Windows Live Product Search crawls the web and automatically extracts products available for purchase online. As this is done algorithmically, the name, image, description or price of the products is not guaranteed to be accurate.
Here’s to hoping for a much improved shopping search experience.
Read More | Windows Live Products
Last month Google acquired @Last Software, makers of a neat piece of software called SketchUp. SketchUp is a 3D modeling tool that is simple enough for just about anyone to use, yet offers powerful tools for professionals as well. Speculation about SketchUp’s future pricing began the moment news of the acquisition was released, and true to Google’s track record, there’s now a free version of the software. The free version, entitled Google SketchUp, is licensed only for non-commercial use and is missing a few features compared to the standard version, which is now called SketchUp Pro and provides the full feature set and naturally the full price tag of $495 USD.
Sure, there are differences between the free and Pro versions, but for someone just looking to dabble with 3D modeling, or thinking about creating some buildings for Google Earth, the free version will do nicely. The differences are summed up as:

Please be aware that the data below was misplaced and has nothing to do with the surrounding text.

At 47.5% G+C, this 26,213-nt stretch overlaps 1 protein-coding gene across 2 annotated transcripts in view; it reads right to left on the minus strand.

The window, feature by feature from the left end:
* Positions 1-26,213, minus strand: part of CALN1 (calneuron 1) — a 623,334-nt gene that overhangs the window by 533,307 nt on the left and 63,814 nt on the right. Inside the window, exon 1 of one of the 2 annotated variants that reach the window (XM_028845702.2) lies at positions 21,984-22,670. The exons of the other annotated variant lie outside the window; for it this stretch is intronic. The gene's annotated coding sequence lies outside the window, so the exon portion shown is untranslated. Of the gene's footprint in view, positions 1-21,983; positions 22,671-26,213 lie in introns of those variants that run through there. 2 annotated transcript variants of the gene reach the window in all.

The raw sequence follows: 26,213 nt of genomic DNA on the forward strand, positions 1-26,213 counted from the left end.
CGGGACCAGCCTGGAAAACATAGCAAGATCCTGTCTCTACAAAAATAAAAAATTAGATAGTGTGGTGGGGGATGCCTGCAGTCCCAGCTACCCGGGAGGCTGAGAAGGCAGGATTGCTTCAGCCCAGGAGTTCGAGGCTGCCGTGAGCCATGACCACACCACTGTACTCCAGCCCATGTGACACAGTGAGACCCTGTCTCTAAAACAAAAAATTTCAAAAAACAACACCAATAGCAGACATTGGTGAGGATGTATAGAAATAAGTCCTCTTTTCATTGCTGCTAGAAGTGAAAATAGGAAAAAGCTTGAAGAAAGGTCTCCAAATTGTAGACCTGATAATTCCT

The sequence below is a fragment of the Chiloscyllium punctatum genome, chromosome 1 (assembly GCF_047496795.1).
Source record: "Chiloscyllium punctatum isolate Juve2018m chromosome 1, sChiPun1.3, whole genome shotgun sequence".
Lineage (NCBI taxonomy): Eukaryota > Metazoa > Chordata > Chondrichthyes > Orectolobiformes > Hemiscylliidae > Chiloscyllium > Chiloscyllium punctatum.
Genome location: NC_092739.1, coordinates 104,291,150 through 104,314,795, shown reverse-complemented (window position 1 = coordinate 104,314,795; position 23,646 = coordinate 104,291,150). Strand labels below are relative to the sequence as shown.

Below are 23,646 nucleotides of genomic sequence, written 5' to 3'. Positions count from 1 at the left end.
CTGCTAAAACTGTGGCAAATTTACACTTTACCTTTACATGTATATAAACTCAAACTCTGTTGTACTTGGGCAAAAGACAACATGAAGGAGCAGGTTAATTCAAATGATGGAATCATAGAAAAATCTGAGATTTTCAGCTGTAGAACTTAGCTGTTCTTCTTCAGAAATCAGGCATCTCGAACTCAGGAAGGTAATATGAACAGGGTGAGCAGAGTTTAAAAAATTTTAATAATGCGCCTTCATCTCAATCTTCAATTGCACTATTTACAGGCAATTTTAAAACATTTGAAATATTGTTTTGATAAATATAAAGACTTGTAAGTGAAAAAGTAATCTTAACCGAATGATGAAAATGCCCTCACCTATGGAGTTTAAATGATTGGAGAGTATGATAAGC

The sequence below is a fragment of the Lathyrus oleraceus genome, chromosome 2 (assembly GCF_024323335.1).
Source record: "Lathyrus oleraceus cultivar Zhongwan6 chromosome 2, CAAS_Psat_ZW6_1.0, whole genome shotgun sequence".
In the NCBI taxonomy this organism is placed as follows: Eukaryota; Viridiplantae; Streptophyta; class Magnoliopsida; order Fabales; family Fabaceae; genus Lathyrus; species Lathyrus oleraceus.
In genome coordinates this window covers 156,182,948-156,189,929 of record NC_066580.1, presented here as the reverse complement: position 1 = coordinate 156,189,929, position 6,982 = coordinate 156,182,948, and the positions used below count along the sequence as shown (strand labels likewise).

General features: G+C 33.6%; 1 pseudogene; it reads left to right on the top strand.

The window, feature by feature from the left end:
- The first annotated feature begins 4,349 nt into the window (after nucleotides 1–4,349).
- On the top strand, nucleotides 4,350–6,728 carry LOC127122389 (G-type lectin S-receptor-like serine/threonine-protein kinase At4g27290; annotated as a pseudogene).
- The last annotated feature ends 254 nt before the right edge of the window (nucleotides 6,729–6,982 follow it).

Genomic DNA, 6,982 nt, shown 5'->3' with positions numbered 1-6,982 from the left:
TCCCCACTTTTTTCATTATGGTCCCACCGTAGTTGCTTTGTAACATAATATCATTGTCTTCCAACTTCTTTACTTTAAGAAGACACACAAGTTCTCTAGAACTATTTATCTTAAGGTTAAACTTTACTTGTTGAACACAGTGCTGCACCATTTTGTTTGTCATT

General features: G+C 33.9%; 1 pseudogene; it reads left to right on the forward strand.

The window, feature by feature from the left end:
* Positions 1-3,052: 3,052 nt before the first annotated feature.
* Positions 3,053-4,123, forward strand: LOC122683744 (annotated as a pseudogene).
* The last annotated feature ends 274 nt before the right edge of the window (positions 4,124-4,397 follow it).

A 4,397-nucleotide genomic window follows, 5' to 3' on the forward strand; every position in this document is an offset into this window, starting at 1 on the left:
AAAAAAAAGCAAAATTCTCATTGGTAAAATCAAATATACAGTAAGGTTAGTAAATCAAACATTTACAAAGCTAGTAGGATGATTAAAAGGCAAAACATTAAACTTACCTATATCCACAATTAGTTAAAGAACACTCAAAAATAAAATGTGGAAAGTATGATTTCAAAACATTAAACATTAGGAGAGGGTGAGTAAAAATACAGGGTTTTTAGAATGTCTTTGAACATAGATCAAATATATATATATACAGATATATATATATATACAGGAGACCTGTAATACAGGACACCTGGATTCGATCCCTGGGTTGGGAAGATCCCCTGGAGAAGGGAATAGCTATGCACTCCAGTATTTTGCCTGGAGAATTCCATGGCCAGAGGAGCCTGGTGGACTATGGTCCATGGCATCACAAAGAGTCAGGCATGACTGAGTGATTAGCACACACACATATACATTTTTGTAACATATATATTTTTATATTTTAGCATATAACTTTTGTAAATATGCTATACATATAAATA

• Pro users are able to print and export raster images at higher-than-screen resolution.
• Pro users have access to the following 3D export formats: DWG, DXF, 3DS, OBJ, XSI, VRML and FBX.
• Pro users are able to export animations and walkthroughs as MOV (Mac) or AVI (Windows) files.
• Pro users get the Sandbox Tools (for organic modeling of terrain, etc) and the Film & Stage Tools (for pre-viz work).
• Pro users have access to free email tech support for two years after they buy SketchUp Pro.
• Finally, only SketchUp Pro is approved for commercial use; the Free version is licensed for personal use only.
Currently available only for Windows-based machines, a Mac version is in the works.
Google Calendar has gone beta to the public.
Simplify. Organize. (And relax.) Organizing your schedule shouldn’t be a burden. That’s why we’ve created Google Calendar – our free online shareable calendar service. With Google Calendar, it’s easy to keep track of all your life’s important events – birthdays, reunions, little league games, doctor’s appointments – all in one place.
The feature set on this free service is quite impressive:
- XML/ICAL feeds for public and private calendars.
- Share your calendar
- Auto-add invitations.
- Notifications via email, SMS and Pop-up (No GTalk notification?).
- Import iCal or CSV (MS Outlook).
- Gmail Integration
- Mobile access
- Event publishing (share your organization’s events with the world).
It was only a matter of time before Google added a calendar feature to their impressive list of services. The fact that you can share a RSS feed of your calendar with the public seems to have a lot of potential.
Read More | Google Calendar